Home / News / Nipsey Hustle’s Death Is Bringing Bloods And Crips Together For Peace Talks

Nipsey Hustle’s Death Is Bringing Bloods And Crips Together For Peace Talks

On April 6, in honor of late rapper Nipsey Hussle and his immense leadership in his community, members of the Crips and Bloods gathered in a Compton Park to confront each other and the issue of gang violence in their neighborhoods. 

After two hours of intense negotiations, the rival gangs reached a tentative agreement. It wasn’t a truce, but more of a cease-fire. 

According to the LA Times, the cease-fire talks in Compton were part of an audacious effort by Los Angeles-area gang leaders to curtail violence in their own ranks after the killing of rapper, activist, and entrepreneur Nipsey Hussle. 

The profound loss of Nipsey, whose influence extended beyond hip-hop culture up through to the realms of business and politics, gave pause to life extended members of both street gangs.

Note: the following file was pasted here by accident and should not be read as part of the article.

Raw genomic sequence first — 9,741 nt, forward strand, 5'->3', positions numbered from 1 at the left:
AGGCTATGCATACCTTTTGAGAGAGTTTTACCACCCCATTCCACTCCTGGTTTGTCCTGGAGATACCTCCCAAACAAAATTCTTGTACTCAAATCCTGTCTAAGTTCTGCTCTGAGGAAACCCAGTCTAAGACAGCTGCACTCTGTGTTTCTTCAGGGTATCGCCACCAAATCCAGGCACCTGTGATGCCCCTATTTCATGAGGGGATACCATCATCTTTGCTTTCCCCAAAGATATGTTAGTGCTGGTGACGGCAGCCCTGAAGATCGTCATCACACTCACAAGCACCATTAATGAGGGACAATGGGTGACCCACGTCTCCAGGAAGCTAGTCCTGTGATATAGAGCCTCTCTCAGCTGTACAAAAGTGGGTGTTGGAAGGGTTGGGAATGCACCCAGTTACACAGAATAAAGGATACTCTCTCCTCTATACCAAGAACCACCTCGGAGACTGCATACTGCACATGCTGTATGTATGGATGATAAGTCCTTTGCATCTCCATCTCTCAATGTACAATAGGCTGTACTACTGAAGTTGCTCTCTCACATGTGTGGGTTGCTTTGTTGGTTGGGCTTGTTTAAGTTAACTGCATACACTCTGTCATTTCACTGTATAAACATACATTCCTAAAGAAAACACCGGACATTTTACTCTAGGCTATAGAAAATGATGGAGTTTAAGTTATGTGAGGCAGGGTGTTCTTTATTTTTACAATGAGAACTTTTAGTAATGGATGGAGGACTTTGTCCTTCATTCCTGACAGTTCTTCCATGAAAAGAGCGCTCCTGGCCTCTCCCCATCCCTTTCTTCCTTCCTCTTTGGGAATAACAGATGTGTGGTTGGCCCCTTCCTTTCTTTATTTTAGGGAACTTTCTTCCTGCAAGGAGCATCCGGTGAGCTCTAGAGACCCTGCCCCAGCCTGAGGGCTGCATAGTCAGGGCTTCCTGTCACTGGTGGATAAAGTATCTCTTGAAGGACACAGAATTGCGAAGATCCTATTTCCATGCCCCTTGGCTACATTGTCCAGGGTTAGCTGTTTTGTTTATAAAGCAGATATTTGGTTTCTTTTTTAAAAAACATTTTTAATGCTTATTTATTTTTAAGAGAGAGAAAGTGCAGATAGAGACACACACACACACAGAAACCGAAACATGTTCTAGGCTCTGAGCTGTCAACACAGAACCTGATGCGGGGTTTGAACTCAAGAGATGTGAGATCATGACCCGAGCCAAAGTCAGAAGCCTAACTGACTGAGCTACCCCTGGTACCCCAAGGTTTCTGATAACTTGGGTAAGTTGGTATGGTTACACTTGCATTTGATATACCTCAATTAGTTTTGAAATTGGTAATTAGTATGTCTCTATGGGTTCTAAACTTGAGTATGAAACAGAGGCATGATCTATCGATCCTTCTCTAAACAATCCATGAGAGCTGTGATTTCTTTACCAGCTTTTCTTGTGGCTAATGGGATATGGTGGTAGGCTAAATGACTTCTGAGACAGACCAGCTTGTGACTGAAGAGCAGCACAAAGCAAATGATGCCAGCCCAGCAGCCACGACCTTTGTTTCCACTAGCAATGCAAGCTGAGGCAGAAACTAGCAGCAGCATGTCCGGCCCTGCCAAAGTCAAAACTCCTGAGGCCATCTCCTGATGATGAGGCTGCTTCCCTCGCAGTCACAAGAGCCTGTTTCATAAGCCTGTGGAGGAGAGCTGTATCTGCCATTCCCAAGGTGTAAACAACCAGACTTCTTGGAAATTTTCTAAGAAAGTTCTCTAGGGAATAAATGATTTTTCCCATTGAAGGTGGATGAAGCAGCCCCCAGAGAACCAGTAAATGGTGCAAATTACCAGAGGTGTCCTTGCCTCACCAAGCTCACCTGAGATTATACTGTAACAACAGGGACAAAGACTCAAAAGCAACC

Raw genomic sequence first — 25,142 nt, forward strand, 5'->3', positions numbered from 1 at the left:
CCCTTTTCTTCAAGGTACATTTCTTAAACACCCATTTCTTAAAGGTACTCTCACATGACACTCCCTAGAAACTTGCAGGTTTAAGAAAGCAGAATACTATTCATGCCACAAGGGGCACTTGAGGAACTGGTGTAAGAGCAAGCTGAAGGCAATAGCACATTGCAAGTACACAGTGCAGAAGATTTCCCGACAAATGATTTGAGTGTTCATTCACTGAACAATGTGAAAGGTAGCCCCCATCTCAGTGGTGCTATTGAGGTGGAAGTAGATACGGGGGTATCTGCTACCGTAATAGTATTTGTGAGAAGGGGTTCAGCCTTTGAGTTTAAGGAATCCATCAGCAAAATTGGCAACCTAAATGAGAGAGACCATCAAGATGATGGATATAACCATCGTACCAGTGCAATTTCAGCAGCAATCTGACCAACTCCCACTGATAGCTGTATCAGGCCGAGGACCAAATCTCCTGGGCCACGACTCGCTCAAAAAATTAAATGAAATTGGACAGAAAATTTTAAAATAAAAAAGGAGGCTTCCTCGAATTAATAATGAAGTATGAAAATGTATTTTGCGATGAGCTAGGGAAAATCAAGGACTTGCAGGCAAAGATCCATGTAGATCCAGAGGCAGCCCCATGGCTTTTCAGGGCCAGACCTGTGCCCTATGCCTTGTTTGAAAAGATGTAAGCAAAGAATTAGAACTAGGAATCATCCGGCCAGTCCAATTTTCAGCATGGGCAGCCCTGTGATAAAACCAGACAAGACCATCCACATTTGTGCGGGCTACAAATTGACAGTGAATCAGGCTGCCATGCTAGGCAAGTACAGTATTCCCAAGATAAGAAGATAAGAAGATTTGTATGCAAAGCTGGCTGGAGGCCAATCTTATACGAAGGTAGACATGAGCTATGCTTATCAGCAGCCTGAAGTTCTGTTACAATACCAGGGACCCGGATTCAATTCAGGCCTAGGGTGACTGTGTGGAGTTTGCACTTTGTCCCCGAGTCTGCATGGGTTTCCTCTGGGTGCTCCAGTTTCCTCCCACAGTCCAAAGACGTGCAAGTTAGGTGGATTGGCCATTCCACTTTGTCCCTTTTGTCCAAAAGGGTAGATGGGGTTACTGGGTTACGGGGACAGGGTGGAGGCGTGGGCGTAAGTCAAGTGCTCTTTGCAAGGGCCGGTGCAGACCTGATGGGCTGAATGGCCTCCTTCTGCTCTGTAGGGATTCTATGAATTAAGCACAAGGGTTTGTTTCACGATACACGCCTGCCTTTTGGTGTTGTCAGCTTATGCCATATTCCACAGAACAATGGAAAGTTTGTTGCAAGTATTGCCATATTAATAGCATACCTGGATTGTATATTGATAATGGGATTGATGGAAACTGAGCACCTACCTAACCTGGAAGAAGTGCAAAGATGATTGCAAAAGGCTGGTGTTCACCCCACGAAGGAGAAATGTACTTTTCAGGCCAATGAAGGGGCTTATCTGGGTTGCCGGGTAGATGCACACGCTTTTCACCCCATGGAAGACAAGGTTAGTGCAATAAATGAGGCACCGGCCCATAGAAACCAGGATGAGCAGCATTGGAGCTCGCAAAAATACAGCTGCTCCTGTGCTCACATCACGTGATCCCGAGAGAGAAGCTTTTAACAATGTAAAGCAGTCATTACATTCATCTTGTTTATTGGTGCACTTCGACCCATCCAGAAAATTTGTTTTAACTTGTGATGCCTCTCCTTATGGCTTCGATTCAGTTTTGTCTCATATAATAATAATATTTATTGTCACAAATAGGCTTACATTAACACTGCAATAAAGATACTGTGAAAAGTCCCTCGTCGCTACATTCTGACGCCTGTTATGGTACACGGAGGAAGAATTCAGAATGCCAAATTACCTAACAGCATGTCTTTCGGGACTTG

Not since the truce called in 1992, following the destruction and widespread violence of the LA riots,  have gang members come together to mark a serious and determent attempt to curtail the violence in their communities. 

“We’re going to carry what Nipsey wanted, what he was trying to preach in his songs,” said Shamond “Lil AD” Bennett, 38, of the Rollin’ 60s. “It don’t make no sense that you’re fighting over a block that you don’t own,” he told the LA Times. 

Starting with a cross section of gang members marching together at a memorial for Nipsey, to the continuing with summits and peace talks in Compton and around other parts of LA, the movement in Hussle’s Honor is already seeing results. 

According to the LA Times, the Rollin’ 40s Crips are deep into cease-fire talks with the Rollin’ 60s, despite a war dating to 2013 and the killing of a prominent 40s elder last summer and the Van Ness Gangsters recently held a family friend hood day. 

Advocates for peace within gang culture say that even if only a few beefs are squashed and even if it’s only temporary, it still has the power to save lives. 

“We’re going to still be Bloods. They’re going to still be Crips,” said Melinda Lockhart, 49, an organizer of the May 4 hood day at Van Ness Park told the Times. “But put the guns down and let’s live.”

Nipsey Hussle Truce
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